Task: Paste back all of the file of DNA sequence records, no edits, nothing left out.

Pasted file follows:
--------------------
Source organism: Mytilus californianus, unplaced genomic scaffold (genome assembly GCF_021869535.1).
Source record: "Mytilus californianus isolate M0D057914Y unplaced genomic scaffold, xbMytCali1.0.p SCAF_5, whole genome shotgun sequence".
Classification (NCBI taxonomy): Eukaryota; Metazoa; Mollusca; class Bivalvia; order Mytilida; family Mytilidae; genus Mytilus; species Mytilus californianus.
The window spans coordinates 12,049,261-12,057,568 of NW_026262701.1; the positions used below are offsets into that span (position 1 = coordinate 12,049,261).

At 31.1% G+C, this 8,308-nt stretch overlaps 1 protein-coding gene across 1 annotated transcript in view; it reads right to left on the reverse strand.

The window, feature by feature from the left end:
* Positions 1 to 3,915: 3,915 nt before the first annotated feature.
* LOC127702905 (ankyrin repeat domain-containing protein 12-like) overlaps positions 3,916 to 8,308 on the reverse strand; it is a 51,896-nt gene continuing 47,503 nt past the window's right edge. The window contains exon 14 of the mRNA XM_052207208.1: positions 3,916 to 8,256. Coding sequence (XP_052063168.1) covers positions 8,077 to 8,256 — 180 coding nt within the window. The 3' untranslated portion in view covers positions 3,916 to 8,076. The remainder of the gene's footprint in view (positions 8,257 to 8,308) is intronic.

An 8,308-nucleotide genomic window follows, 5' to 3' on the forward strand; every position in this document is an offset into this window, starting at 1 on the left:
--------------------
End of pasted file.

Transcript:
Source organism: Mytilus californianus, unplaced genomic scaffold (genome assembly GCF_021869535.1).
Source record: "Mytilus californianus isolate M0D057914Y unplaced genomic scaffold, xbMytCali1.0.p SCAF_5, whole genome shotgun sequence".
Classification (NCBI taxonomy): Eukaryota; Metazoa; Mollusca; class Bivalvia; order Mytilida; family Mytilidae; genus Mytilus; species Mytilus californianus.
The window spans coordinates 12,049,261-12,057,568 of NW_026262701.1; the positions used below are offsets into that span (position 1 = coordinate 12,049,261).

At 31.1% G+C, this 8,308-nt stretch overlaps 1 protein-coding gene across 1 annotated transcript in view; it reads right to left on the reverse strand.

The window, feature by feature from the left end:
* Positions 1 to 3,915: 3,915 nt before the first annotated feature.
* LOC127702905 (ankyrin repeat domain-containing protein 12-like) overlaps positions 3,916 to 8,308 on the reverse strand; it is a 51,896-nt gene continuing 47,503 nt past the window's right edge. The window contains exon 14 of the mRNA XM_052207208.1: positions 3,916 to 8,256. Coding sequence (XP_052063168.1) covers positions 8,077 to 8,256 — 180 coding nt within the window. The 3' untranslated portion in view covers positions 3,916 to 8,076. The remainder of the gene's footprint in view (positions 8,257 to 8,308) is intronic.

An 8,308-nucleotide genomic window follows, 5' to 3' on the forward strand; every position in this document is an offset into this window, starting at 1 on the left: